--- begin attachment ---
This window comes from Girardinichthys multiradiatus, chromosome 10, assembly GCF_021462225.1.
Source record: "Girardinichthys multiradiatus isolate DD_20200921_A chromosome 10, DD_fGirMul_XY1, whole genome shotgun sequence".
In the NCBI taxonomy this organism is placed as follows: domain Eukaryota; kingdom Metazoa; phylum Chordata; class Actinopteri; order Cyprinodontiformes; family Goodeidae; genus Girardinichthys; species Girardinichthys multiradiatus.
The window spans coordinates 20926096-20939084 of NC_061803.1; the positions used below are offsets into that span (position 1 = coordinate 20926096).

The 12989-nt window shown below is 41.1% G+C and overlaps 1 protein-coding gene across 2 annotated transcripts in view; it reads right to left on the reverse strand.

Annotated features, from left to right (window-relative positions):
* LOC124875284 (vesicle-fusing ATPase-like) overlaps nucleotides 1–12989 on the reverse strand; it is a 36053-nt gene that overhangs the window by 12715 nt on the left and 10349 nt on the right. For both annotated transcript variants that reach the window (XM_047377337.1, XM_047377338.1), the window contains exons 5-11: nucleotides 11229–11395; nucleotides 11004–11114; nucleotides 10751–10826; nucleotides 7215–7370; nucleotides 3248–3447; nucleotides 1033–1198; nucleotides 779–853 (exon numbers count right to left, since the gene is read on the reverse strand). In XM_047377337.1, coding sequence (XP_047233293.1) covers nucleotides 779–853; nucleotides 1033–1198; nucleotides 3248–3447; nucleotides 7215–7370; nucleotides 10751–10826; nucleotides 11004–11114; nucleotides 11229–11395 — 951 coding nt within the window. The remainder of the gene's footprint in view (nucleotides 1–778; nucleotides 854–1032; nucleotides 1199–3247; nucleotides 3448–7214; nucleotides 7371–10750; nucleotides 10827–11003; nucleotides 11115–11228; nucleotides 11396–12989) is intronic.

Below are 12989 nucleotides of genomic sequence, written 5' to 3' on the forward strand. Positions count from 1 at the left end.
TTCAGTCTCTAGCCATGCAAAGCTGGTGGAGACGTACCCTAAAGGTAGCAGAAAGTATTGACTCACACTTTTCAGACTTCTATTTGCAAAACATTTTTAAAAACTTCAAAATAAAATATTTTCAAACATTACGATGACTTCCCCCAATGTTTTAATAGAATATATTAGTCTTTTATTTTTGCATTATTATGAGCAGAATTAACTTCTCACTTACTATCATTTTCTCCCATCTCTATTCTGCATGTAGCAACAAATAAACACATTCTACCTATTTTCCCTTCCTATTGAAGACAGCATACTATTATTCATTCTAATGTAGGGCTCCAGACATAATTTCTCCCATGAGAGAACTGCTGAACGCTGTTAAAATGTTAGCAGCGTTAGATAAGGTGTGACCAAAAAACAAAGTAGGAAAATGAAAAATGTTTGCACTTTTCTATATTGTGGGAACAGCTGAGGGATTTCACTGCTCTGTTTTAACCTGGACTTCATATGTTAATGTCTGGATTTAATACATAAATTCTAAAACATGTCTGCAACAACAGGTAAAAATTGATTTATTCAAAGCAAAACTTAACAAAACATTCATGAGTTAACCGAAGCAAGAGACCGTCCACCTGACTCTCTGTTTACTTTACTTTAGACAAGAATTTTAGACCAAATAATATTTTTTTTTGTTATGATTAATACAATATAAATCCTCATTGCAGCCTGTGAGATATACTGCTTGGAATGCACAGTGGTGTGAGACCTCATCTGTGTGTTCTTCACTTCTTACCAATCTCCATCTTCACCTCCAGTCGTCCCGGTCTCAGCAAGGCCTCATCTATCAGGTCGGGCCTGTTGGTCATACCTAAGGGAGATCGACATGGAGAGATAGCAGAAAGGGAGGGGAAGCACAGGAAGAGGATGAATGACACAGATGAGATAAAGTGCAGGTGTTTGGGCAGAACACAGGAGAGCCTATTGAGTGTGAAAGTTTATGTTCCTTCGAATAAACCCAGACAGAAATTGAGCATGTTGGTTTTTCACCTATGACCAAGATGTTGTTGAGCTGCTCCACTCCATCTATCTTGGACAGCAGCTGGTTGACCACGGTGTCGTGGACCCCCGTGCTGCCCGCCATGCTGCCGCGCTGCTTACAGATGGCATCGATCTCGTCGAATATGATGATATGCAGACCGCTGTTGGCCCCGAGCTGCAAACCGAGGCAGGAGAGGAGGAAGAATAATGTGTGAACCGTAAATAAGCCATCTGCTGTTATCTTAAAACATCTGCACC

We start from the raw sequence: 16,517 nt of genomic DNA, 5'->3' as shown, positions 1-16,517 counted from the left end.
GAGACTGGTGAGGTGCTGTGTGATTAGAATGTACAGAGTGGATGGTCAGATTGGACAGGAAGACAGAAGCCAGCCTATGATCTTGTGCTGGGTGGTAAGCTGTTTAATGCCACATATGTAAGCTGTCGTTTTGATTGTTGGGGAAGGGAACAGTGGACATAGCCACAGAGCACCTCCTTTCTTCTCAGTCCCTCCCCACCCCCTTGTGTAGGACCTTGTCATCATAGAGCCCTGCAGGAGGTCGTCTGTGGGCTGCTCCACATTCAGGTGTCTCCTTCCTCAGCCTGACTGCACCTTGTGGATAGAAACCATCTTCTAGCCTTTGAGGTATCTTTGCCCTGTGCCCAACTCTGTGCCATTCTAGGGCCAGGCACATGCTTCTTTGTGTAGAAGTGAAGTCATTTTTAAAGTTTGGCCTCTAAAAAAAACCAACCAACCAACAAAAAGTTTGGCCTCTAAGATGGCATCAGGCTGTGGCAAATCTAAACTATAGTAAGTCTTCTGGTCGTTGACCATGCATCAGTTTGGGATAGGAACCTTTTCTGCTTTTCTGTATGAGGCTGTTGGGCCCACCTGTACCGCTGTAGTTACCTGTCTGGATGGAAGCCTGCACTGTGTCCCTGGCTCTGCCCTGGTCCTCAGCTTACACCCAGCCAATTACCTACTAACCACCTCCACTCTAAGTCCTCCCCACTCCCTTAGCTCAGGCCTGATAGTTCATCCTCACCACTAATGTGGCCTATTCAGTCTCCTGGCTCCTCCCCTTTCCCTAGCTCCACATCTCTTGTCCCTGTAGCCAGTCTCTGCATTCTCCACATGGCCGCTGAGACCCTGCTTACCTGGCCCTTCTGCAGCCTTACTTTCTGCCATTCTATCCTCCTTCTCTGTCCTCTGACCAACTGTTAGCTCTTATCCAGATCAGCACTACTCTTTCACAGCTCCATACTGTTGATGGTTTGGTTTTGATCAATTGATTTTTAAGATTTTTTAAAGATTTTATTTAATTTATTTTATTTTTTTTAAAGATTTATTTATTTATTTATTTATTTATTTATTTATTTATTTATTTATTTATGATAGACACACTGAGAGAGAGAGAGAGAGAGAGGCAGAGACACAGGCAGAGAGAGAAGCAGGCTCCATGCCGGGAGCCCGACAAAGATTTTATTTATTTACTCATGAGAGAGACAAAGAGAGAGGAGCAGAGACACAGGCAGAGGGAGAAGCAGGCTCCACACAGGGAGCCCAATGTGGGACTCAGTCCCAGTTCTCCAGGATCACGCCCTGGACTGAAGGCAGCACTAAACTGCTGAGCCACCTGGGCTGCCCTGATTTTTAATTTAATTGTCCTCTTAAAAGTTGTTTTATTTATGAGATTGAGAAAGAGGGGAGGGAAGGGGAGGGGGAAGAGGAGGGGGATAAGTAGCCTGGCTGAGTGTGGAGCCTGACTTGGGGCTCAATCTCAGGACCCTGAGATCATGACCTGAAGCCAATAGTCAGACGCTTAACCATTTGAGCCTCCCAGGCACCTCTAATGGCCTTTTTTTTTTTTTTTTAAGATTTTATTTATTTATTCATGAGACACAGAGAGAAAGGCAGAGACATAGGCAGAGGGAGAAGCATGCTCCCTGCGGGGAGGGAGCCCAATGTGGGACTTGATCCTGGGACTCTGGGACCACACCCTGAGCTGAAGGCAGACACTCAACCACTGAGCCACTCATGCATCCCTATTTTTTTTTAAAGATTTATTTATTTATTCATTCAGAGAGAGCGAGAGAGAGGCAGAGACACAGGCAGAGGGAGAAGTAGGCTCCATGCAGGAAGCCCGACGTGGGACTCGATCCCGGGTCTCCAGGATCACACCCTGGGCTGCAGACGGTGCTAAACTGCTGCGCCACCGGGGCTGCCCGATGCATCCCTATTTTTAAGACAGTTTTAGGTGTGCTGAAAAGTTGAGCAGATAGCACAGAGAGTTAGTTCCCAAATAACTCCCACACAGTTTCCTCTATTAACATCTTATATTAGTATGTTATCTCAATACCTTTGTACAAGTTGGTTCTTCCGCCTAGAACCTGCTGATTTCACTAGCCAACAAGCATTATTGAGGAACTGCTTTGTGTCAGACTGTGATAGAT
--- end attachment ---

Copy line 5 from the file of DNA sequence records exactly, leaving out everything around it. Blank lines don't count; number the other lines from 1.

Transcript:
The 12989-nt window shown below is 41.1% G+C and overlaps 1 protein-coding gene across 2 annotated transcripts in view; it reads right to left on the reverse strand.